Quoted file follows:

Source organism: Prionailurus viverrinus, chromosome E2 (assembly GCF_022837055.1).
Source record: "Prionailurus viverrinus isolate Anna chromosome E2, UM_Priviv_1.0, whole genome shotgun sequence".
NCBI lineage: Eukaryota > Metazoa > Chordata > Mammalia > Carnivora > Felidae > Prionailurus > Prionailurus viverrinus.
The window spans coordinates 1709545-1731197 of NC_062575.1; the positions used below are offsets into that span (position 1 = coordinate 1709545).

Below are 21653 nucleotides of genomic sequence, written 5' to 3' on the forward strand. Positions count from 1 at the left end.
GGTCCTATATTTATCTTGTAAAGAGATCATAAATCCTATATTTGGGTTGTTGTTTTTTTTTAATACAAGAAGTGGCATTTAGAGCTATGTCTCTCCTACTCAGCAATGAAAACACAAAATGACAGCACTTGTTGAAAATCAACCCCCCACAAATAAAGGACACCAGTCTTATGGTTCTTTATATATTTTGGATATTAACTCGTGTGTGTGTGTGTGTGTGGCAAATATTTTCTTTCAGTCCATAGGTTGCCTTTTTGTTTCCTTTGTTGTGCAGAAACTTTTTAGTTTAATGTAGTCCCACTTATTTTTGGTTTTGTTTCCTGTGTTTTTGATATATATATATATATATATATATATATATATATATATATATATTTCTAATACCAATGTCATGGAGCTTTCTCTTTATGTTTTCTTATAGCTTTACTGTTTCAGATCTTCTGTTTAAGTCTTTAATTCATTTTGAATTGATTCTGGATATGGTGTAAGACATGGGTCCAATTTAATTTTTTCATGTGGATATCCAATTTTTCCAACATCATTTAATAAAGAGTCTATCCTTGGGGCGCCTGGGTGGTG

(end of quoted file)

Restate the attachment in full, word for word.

Source organism: Prionailurus viverrinus, chromosome E2 (assembly GCF_022837055.1).
Source record: "Prionailurus viverrinus isolate Anna chromosome E2, UM_Priviv_1.0, whole genome shotgun sequence".
NCBI lineage: Eukaryota > Metazoa > Chordata > Mammalia > Carnivora > Felidae > Prionailurus > Prionailurus viverrinus.
The window spans coordinates 1709545-1731197 of NC_062575.1; the positions used below are offsets into that span (position 1 = coordinate 1709545).

Below are 21653 nucleotides of genomic sequence, written 5' to 3' on the forward strand. Positions count from 1 at the left end.
GGTCCTATATTTATCTTGTAAAGAGATCATAAATCCTATATTTGGGTTGTTGTTTTTTTTTAATACAAGAAGTGGCATTTAGAGCTATGTCTCTCCTACTCAGCAATGAAAACACAAAATGACAGCACTTGTTGAAAATCAACCCCCCACAAATAAAGGACACCAGTCTTATGGTTCTTTATATATTTTGGATATTAACTCGTGTGTGTGTGTGTGTGTGGCAAATATTTTCTTTCAGTCCATAGGTTGCCTTTTTGTTTCCTTTGTTGTGCAGAAACTTTTTAGTTTAATGTAGTCCCACTTATTTTTGGTTTTGTTTCCTGTGTTTTTGATATATATATATATATATATATATATATATATATATATATATATTTCTAATACCAATGTCATGGAGCTTTCTCTTTATGTTTTCTTATAGCTTTACTGTTTCAGATCTTCTGTTTAAGTCTTTAATTCATTTTGAATTGATTCTGGATATGGTGTAAGACATGGGTCCAATTTAATTTTTTCATGTGGATATCCAATTTTTCCAACATCATTTAATAAAGAGTCTATCCTTGGGGCGCCTGGGTGGTG